You must do tip touches to develop an excellent control on the brakes. You can do it sending the canopy over to the side actually very slow. We recommend you trying to keep your body position fixed and leaning away from the wing. This way, you can rotate your body slightly — so that you will have a nice stabilized position — and then, use the brake to simply fly the wing slowly back up over your head.

You have to do it on both sides of the wing so that you can develop a real excellent control on the brakes. It is so much easier to stall the upper wing tip when it is over on the side. So, if you can fly it back up and put it back down again, you know you have developed an excellent control on the brakes. Those are good news!

Pull up variations – Exercise 10

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Finally, you will have to try some pull-up variations. Then, see if your wing is able to pull-up without the A’s, leaning back into a stiff breeze only. If it is not, you will have to check if you are able to control it just using the back risers. This means leaning back, letting the wing come up and finally, controlling the pitch with the back risers.

We recommend you to try with both A’s in just one hand and put the brake in the other, and you can even try swapping hands. That is a very useful technique for thermic launches. It is also a good option when the wind is changing a lot or when you are not very sure about its direction. Train this technique — swapping hands, pulling the wing up, and keeping control.

All these exercises are about learning. They will teach you a lot about your wing, your different options and yourself as a paraglider pilot.

More ground handling challenges

There are many other things that you can try to do with ground handling. If you get bored with the exercises mentioned previously, you can always vary. Change them! Try launching backward, try a ‘no control’ launch… and if you are still bored, you can always look for some turbulence, or go and find an obstacle. And, if there are not any… put some obstacles out, run around them… do whatever you want, but have fun! This is what paragliding is about.

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We hope that you have enjoyed our post about how to ground handle a paraglider, as well as we hope that the information we have provided has been useful. You can also take a look at our paragliding guide for more information! And if you have any doubt, you need more information or you are interested in our tandem paragliding flights in the south of Tenerife, don’t hesitate to contact us. We are waiting for you in Costa Adeje!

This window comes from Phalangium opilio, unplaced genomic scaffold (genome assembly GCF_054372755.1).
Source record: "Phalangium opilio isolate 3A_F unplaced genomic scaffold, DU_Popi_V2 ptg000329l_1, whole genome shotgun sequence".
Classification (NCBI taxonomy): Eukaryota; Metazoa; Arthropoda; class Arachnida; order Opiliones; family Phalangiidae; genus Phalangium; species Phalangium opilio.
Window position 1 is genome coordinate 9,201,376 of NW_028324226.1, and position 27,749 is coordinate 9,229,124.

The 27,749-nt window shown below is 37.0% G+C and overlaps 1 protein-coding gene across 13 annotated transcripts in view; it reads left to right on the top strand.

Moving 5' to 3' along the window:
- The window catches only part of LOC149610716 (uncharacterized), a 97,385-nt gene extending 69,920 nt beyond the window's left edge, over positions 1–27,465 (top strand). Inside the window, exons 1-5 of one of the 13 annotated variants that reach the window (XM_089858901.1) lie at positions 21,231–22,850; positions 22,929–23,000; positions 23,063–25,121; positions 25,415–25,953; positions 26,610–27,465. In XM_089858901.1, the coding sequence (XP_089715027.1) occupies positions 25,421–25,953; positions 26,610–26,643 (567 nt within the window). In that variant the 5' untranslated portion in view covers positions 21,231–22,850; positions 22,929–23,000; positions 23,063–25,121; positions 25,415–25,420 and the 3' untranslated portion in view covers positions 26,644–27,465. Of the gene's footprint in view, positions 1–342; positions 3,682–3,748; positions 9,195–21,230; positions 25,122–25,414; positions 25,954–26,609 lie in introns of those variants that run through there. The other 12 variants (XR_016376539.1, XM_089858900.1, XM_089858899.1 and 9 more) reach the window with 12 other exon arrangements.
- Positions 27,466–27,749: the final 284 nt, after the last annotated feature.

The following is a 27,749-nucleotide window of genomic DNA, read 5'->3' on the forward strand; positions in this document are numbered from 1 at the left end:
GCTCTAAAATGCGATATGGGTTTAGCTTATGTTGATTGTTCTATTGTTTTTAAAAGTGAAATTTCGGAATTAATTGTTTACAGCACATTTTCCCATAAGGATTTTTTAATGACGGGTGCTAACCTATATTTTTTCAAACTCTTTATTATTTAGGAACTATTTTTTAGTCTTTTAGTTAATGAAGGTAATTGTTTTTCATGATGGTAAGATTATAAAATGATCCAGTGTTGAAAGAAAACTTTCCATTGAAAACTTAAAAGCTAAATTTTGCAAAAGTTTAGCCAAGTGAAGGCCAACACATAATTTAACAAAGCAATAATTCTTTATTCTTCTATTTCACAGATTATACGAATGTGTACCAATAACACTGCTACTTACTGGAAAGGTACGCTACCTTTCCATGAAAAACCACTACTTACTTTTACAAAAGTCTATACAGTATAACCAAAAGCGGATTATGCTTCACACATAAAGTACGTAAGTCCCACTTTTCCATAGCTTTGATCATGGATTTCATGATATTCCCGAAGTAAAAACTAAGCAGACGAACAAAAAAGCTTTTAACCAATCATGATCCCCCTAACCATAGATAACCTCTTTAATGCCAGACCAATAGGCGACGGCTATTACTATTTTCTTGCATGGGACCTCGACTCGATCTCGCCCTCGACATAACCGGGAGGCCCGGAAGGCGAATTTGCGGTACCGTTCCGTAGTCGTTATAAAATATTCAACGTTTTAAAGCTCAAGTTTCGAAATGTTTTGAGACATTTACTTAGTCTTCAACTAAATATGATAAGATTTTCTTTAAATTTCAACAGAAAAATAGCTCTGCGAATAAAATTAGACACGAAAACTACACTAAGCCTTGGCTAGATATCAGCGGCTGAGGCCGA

How does a paraglider fly?

How does a paraglider fly?

Paragliding is an activity derived from skydiving to fly without a motorised device or propulsion system. All the paraglider pilot needs is a specific canopy to which are attached lines that hold the harness (the seat on which the pilot sits during the paragliding flight). Paragliding is based on physical and aerodynamic principles of varying complexity. It is important to know these principles in order to improve your paragliding skills and to avoid numerous flying incidents. Adrenaline Paragliding explains how to fly to be safer.

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Paragliding take-off: how does it work?

Paragliding is a winged, non-motorised aircraft that looks very similar to a parachute. Unlike a parachute, it is able to take off from the ground thanks to its canopy or wing, like a kite or an aeroplane. For this to happen, certain weather conditions must be met at the take-off point. In order to take off safely, the wing of a paraglider (i.e. the sail) must reach a minimum speed of 25 km/h in the air. Because of the weight of the glider, the pilot or paraglider pilot cannot reach this speed by running on foot. He must therefore position himself in a place that faces the wind, so that the wind speed is added to his running speed for the glider to take off.
For example, to fly a paraglider with a wind speed of 19 km/h, the paraglider pilot must run at a speed of at least 6 km/h in order to raise the wing or glider. Care must be taken, however, as the higher the wind speed, the more risky the take-off. Above a speed of 25-30 km/h, a safe take-off is no longer possible.
As a rule, a paraglider takes off from a slope. The glider is deployed on the ground and the pilot, who has previously taken care to get into the harness, runs down the slope to inflate the wing. He is now in the air and can steer his wing.

How does the paraglider keep itself in the sky?